Needless to say we crashed out in our luxury room for the whole night resting our legs for another pounding tomorrow.  The next morning we got up at 4am to get to Angkor Wat for the sunrise which was worth every moment of lost sleep.  Again we were joined by a healthy crowd of sleepy eyed tourists all watching in awe with us.  Once the sun was up at 5am it was a great time to start exploring before the heat and crowds really settled in.  We had the first few temples entirely to ourselves and Bin then drove us right out to Bantrey Seri on the edges of the area for more temples but from a different era – same same, but different (to coin the popular Asian phrase).  Back in Angkor again for more touring around some fantastic temples that made us feel more like explorers as they were in disrepair with huge boulders scattered in the grounds and corridors to scramble over.  Eventually it was 2pm and we were shot down by the heat of the sun.  Getting up so early was a great way to see the temples as we had covered all the hot spots we wanted to see in the ‘cooler’ part of the day so Bin took us into Siem Reap to explore the town and have lunch.

We found a fantastic restaurant to gobble up more Cambodian Curries and then set ourselves on the market to haggles some bargain souvenirs.  Later on I went to a shop that teaches blind people how to massage and got my back and shoulders seen to – the things I have to endure for charity!  Then, unbelievably, Steve got roped into a spa treatment but not your everyday version.  This was a ‘fish massage’ the idea being you sit on the side of a paddling pool and lower your feet into the water which is filled with little fish that nibble the dead skin off.  There was great fear that Steve’s foot odor would kill all the fish on entry to the water but they proved to be a hardy bunch and nibbled away at our feet until they were silky smooth again.  It was a totally bizarre experience and felt really strange, as you can imagine being eaten alive feels!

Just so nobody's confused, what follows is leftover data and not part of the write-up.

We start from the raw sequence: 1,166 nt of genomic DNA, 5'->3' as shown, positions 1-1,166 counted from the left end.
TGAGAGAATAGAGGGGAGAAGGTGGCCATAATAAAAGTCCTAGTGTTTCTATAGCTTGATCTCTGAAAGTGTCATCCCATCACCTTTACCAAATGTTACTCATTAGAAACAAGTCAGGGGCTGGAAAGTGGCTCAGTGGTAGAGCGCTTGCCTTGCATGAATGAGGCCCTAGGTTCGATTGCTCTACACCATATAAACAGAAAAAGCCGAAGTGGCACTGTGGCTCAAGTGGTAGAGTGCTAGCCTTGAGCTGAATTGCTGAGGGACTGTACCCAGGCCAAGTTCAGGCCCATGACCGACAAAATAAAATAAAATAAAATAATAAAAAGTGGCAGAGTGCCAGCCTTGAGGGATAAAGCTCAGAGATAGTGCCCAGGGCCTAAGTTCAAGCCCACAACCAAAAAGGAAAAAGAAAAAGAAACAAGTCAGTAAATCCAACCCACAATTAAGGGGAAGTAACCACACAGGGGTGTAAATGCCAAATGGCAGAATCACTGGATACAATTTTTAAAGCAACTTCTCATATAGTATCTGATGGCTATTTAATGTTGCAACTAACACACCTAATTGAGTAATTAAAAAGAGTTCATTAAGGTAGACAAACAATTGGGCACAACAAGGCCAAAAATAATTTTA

We sadly departed Siem Reap for the capital Phnom Pehn on a very luxurious coach with a very safe driver and even a plasma TV on board showing movies (if only they weren’t dubbed in Khmer!).  I really like Cambodia J

Lots of Love,

Amy and Siem Steve